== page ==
Socket.io adapters and their performance caveat

Socket.io and multiple node instances

Socket.io is the most popular framework for web socket communication between node server and the client. Socket.io creates a session between server and client that allows for two way communication in an event-based manner that is familiar to JS developers. However, this solution creates a problem for typical node.js use case; that is running multiple instances. Due to the fact that each instance holds its own and only its own sessions, communication between client A connected to server instance A will not be seen by server instance B.

A simple diagram showing multi-instance setup.

In a case shown above, messages sent by Alice will never reach Charlie. Moreover, Bob who is logged on two different devices will receive messages from Alice only in the browser and those from Charlie only in his mobile app.

This might not be an issue if you want to implement only backend — frontend communication. However, if you want the information to flow between multiple clients, as is the case in, for example, chat rooms, that might be connected to different instances, the solution must be found.

Adapters to the rescue

Whereas, there might be use-case specific solutions, like saving data in DB first and observing change streams on all instances, commonly we want to use something faster and less error-prone. Socket.io ecosystem includes special tools for such a case. This is where adapters come in. Those usually work using pubsub pattern where each server instance publishes to others the messages it emits. Subscribers — all other instances — upon receiving the published message, reemit it if necessary.

Earlier issue solved with an adapter.

This allows handling our previously described issue with adapter connecting all of the instances.

Default Redis adapter problem

Commonly advised, including by official socket.io tutorials, is Redis based adapter socket.io-redis or — for folks using ioredis client — socket.io-ioredis. Those adapters are great tools that use Redis as a message broker and should not prove problematic with typical usage. However, you might see your server struggling in a certain case.

In Flip, we sometimes want to notify all followers of a certain user. For some of the more popular people that might mean sending socket message to over 4000 users. In our testing with socket.io-redis we have noticed a visible event loop blocking when we tried to do so. We have checked different calls that could be synchronous like message encoding and decoding but to no avail. After diagnosing the whole flow we found a culprit in Redis’s publish command. As we were going to update to ioredis anyway, we have checked how socket.io-ioredis adapter behaves when using a different client. Unfortunately, we did not notice any significant improvement.

Alternative solution

We have realized that different broker must be used. Luckily for us, we already had RabbitMQ in our stack used for communication between services so we decided to try that. There is an amqp based adapter built by the community so we benchmarked it against Redis based ones. The results have exceeded our expectations and we decided to use amqp based adapter as our production solution. Due to our specific system, we have opted to bake adapter into our message bus, but for most setups socket.io-amqp will work out of the box. Depending on your stack might also try other adapters or write your own based on the broker of your choice.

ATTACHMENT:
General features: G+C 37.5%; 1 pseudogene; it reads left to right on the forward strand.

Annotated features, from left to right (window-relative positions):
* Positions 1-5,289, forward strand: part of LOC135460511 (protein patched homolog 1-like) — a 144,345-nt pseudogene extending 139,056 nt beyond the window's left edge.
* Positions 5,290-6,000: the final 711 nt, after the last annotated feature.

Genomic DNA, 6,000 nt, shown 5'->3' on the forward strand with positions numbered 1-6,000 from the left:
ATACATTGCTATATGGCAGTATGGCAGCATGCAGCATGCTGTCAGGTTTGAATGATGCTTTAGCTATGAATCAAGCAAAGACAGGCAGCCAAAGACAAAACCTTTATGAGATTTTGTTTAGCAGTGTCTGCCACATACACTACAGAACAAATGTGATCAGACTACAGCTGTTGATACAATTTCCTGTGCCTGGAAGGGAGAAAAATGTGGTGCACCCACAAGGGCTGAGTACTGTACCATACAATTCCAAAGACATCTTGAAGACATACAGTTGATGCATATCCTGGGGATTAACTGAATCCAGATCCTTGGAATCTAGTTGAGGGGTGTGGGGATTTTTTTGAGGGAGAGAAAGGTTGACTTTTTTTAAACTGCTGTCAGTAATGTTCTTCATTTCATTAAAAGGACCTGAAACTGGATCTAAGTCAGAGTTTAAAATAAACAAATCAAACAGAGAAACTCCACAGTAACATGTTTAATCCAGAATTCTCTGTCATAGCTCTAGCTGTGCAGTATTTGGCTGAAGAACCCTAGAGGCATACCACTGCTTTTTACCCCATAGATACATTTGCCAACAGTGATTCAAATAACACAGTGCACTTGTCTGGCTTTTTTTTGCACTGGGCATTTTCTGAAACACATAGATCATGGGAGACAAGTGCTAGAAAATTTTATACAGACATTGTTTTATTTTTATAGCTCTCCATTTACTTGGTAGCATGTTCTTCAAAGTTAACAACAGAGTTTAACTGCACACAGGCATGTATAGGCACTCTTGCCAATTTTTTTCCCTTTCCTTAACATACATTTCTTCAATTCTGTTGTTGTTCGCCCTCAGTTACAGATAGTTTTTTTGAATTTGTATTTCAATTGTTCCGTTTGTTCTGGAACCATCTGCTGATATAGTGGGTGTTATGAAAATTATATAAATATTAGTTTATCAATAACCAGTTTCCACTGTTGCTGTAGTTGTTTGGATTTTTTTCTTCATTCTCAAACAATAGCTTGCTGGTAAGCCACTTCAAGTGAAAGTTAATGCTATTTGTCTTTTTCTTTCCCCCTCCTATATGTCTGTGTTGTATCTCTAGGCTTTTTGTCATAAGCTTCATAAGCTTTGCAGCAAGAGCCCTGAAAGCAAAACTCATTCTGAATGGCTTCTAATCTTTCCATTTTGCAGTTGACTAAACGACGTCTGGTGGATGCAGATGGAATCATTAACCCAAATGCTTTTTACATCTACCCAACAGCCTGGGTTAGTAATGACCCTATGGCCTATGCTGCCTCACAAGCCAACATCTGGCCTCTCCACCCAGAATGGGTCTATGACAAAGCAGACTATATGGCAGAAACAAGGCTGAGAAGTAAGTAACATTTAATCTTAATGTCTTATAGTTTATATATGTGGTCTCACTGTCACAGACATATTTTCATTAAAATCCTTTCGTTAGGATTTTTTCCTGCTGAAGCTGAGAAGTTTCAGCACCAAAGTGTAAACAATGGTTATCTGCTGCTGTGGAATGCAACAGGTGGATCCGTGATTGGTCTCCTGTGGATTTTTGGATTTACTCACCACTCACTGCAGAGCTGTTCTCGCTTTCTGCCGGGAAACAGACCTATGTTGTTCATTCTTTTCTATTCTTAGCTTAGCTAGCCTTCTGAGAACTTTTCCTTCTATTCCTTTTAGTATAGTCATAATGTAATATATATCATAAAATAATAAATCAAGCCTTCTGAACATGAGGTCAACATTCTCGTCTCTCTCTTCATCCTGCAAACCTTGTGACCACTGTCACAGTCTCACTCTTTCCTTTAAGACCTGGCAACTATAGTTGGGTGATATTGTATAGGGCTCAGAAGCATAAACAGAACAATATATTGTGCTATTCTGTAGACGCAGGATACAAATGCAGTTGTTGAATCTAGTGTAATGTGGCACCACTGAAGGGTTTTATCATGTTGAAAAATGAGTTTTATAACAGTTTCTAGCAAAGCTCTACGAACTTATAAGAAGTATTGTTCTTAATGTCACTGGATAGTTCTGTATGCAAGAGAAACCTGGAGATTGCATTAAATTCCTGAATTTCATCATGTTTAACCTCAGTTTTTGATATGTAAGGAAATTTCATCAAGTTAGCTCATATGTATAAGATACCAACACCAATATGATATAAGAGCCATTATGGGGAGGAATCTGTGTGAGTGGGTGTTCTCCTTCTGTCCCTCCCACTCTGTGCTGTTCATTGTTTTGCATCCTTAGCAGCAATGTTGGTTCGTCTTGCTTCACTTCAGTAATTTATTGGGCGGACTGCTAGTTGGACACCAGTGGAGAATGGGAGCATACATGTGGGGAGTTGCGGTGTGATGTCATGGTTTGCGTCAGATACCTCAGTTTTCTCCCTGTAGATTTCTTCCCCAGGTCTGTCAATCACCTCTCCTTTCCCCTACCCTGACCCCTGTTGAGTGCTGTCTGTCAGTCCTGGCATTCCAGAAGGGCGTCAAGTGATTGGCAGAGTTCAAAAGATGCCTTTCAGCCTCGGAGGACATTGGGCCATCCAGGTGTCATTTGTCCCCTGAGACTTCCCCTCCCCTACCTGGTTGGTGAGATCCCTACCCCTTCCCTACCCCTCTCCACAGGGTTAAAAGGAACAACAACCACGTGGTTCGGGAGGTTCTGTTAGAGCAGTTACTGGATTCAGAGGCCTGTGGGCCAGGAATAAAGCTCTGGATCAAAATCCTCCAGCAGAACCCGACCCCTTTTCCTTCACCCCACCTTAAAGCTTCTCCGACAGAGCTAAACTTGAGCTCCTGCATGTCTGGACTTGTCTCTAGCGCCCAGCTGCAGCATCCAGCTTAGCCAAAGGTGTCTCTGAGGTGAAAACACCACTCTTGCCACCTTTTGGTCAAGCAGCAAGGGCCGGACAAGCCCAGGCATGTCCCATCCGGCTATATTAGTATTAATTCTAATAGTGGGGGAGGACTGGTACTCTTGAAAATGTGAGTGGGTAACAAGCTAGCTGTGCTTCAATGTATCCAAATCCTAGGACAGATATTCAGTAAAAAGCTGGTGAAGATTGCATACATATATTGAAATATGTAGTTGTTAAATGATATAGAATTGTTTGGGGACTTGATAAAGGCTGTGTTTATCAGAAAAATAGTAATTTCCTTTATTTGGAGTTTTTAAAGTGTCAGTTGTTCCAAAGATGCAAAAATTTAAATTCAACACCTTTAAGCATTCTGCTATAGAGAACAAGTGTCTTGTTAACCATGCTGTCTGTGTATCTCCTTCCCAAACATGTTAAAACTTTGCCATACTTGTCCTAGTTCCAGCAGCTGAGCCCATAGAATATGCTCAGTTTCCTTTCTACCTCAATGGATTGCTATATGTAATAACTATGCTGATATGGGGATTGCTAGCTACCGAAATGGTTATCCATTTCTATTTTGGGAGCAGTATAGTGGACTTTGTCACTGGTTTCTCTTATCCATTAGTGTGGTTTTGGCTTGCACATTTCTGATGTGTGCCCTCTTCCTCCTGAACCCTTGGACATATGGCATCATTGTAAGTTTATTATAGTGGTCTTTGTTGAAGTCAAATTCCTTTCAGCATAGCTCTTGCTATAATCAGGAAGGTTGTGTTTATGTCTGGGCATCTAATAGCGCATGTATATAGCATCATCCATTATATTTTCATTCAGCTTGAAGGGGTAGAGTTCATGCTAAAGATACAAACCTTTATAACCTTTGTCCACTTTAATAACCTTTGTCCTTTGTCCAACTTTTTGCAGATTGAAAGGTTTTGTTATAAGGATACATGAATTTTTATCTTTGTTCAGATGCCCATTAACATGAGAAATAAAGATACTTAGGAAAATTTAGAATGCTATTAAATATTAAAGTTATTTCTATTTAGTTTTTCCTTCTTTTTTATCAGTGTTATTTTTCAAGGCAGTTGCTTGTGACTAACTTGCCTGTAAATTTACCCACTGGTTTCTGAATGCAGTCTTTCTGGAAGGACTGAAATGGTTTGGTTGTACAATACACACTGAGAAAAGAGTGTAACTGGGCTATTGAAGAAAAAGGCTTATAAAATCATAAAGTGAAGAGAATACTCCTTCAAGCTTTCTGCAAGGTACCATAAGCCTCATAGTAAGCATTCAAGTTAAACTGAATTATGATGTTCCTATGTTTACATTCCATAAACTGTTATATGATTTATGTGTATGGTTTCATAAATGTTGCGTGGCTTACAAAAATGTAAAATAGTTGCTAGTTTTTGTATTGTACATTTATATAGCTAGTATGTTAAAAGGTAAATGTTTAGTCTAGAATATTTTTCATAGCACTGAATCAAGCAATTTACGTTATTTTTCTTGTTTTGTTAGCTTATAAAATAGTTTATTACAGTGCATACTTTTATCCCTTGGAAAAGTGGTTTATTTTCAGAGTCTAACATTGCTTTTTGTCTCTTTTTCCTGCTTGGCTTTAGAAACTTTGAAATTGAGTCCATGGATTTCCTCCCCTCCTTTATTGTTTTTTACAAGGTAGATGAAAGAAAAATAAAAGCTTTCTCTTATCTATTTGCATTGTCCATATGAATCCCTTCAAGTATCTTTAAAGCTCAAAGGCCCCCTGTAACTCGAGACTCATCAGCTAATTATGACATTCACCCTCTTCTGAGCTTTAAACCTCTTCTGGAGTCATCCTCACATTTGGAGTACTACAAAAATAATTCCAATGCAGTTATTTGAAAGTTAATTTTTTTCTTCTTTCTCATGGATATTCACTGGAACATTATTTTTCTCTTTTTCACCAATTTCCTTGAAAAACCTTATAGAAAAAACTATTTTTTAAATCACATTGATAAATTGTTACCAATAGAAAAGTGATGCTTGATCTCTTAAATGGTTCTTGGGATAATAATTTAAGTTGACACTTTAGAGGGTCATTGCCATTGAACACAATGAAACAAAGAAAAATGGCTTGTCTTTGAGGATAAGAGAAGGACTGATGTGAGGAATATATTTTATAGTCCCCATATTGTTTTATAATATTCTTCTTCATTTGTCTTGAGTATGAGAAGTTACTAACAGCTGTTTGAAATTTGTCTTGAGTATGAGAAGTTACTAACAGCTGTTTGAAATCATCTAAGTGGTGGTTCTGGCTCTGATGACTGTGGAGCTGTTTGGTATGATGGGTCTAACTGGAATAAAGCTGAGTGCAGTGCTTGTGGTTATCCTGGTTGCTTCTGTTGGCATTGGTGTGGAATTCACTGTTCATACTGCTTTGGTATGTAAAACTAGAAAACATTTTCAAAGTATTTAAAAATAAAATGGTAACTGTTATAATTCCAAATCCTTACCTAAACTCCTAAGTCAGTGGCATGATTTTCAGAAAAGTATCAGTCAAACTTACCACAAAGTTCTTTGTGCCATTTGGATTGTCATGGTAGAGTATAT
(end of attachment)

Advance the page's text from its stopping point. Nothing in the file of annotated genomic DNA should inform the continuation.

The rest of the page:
For a quick comparison, here are the result of using different adapters when sending 1000000 messages that are 350 characters long strings.

Performing test of 1000000 emits for no transport …
Result: 1.047ms

Performing test of 1000000 emits for amqp …
Result: 1.856s

Performing test of 1000000 emits for redis …
Result: 25.787s

Performing test of 1000000 emits for ioredis …
Result: 21.965s

You can perform this benchmark yourself on your setup simply. First, set up socket.io to use the adapter of choice.

Using socket.io with an adapter.

Then wait for the adapter to connect to message broker and emit a large number of messages to one room and measure the time it took. While waiting for ready state might depend on a broker client you are using, for test purposes you can simply emulate it with simple timeout. Related useful one-liner: const sleep = require(“util”).promisify(setTimeout); which can later be used as simply as await sleep(1000);

Using console.time to get a benchmark.

Importance of testing

In my humble opinion, the most important lesson from this experience is the importance of load and stress testing. If we did not try to run this test, we might have spent hours trying to debug why some instances randomly take over a minute to respond to a basic request. There is a value in running tests checking both internal and external components that might cause bottlenecks to your system because it is much easier to prevent than debug and fix on a live server.

Sidenote: this is my first post here, so please feel free to provide as much feedback as possible. Finally, you might want to look into how adapters work and try to create your own to understand what is going on underneath the facade. Tutorial on this is something I can write in the next post if someone will find it interesting.

Software Architect/Lead Backend Developer